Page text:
Which companies can bid on state construction projects and who will be awarded these contracts by the Colorado Department of Transportation (CDOT) can depend on the size of the project.
The CDOT will generally accept the lowest bid for routine construction projects. But CDOT routinely awarded contracts on more complex ventures to specific businesses. This practice has drawn scrutiny following a damaging state audit.
The problem with CDOT’s current practice, according to some, is that it is subjective. The audit states the agency routinely accepted bids for complex construction ventures from two specific companies located outside of Colorado over the past 10 years.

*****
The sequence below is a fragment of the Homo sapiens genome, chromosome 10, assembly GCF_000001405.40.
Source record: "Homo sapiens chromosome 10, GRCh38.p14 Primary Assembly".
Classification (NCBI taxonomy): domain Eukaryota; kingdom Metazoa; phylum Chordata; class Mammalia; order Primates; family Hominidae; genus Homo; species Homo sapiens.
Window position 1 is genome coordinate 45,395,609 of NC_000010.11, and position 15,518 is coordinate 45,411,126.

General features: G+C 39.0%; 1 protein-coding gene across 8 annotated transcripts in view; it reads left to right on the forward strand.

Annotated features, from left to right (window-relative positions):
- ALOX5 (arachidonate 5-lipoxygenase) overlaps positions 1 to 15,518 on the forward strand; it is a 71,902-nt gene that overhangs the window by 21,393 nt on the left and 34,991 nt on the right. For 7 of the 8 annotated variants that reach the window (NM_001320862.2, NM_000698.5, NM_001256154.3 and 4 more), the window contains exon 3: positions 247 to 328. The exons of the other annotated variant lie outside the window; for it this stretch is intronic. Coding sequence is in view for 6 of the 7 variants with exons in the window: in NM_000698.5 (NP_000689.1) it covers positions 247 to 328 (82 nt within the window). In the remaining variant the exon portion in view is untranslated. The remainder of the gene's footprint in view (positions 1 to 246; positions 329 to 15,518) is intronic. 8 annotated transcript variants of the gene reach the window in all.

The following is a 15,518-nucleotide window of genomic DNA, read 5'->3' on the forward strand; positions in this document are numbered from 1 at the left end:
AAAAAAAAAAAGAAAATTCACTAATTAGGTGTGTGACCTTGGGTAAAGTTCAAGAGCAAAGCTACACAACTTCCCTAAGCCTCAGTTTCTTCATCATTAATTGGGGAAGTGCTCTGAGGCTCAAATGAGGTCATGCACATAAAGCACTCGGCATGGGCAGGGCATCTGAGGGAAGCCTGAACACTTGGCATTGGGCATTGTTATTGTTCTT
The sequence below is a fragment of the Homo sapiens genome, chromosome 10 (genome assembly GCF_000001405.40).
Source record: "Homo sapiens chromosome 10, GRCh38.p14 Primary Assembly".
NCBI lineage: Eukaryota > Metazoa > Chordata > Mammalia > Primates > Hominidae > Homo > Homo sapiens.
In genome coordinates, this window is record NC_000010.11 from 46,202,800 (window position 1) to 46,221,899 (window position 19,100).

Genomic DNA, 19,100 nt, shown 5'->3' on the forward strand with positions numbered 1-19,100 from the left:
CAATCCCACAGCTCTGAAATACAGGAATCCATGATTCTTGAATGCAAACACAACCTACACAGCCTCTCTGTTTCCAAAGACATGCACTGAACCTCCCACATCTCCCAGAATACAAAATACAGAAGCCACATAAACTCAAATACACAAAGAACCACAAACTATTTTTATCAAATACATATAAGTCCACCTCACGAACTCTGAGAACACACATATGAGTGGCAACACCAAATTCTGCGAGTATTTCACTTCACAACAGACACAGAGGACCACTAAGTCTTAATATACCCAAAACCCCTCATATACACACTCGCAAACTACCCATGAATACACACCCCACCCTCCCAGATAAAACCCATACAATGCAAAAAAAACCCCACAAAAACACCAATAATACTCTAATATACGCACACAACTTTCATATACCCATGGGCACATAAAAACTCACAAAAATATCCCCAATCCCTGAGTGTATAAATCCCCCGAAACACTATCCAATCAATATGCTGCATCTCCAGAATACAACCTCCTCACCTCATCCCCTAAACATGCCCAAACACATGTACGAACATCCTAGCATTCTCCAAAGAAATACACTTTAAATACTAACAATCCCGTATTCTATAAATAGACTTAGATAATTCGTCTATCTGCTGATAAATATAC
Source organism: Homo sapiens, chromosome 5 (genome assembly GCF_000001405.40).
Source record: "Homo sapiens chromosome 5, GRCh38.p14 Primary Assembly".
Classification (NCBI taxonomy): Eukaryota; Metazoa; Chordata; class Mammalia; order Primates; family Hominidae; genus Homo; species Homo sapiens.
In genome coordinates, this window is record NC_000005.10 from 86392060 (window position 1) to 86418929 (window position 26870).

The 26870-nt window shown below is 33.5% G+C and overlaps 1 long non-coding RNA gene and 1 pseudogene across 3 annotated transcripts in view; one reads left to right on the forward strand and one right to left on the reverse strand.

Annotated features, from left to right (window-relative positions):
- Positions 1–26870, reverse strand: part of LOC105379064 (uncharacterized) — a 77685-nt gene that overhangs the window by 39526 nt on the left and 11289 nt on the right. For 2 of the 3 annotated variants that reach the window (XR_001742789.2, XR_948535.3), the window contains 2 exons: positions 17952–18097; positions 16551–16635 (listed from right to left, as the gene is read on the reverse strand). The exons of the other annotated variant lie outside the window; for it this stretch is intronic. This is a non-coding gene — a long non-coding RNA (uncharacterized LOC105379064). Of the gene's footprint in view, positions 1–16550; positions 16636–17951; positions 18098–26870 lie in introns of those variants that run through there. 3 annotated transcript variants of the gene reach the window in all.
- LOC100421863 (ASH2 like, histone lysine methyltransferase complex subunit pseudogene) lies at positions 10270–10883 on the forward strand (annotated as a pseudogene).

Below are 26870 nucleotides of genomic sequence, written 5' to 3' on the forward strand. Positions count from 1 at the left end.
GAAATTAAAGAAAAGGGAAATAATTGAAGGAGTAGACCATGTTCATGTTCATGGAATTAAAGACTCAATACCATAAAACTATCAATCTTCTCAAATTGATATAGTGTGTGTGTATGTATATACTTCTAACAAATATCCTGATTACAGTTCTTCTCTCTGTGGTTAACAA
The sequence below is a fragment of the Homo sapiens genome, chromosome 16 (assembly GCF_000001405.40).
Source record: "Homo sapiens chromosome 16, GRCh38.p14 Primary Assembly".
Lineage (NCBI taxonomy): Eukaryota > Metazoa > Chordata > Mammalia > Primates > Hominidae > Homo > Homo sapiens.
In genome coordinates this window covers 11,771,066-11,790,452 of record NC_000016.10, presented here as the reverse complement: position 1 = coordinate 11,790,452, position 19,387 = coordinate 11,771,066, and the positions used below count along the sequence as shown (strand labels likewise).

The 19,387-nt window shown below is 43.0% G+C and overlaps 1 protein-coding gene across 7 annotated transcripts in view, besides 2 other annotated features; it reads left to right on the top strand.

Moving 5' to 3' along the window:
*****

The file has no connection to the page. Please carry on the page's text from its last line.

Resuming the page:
The audit reports the CDOT has spent $18 million more on these ventures than recommended and incurred $158 million in costs associated with contracts that had expired.
The audit also condemns the CDOT’s reported lack of transparency in complying with open records requests regarding the agency’s awarding of construction contracts.
How does this impact businesses?
The CDOT’s current practice might harm construction companies that negotiate and accept contracts on state projects. Companies awarded significant contracts by the CDOT might be accused of colluding with the state in negotiating these contracts in bad faith. This could lead to litigation.
Construction litigation can cost a construction company its reputation as well as its financial health. Even when it goes relatively well, litigation distracts business leaders from their core duties. When it goes poorly, business litigation can ultimately ruin a company. Construction companies facing litigation need a strong defense strategy to protect their business.